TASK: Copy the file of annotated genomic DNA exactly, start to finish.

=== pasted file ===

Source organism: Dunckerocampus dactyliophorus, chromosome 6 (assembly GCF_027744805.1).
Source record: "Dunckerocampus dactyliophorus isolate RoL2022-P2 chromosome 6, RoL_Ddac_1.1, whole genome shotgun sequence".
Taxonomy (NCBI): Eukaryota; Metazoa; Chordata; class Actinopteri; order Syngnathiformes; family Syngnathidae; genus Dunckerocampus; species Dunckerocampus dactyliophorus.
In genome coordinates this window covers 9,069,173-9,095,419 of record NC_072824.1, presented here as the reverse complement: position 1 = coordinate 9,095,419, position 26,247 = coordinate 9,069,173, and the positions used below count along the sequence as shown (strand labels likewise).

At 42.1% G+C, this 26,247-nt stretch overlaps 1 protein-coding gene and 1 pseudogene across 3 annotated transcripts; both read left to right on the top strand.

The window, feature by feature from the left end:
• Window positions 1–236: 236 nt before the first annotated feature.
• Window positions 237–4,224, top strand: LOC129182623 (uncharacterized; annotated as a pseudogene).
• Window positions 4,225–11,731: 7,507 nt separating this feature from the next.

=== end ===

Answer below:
Source organism: Dunckerocampus dactyliophorus, chromosome 6 (assembly GCF_027744805.1).
Source record: "Dunckerocampus dactyliophorus isolate RoL2022-P2 chromosome 6, RoL_Ddac_1.1, whole genome shotgun sequence".
Taxonomy (NCBI): Eukaryota; Metazoa; Chordata; class Actinopteri; order Syngnathiformes; family Syngnathidae; genus Dunckerocampus; species Dunckerocampus dactyliophorus.
In genome coordinates this window covers 9,069,173-9,095,419 of record NC_072824.1, presented here as the reverse complement: position 1 = coordinate 9,095,419, position 26,247 = coordinate 9,069,173, and the positions used below count along the sequence as shown (strand labels likewise).

At 42.1% G+C, this 26,247-nt stretch overlaps 1 protein-coding gene and 1 pseudogene across 3 annotated transcripts; both read left to right on the top strand.

The window, feature by feature from the left end:
• Window positions 1–236: 236 nt before the first annotated feature.
• Window positions 237–4,224, top strand: LOC129182623 (uncharacterized; annotated as a pseudogene).
• Window positions 4,225–11,731: 7,507 nt separating this feature from the next.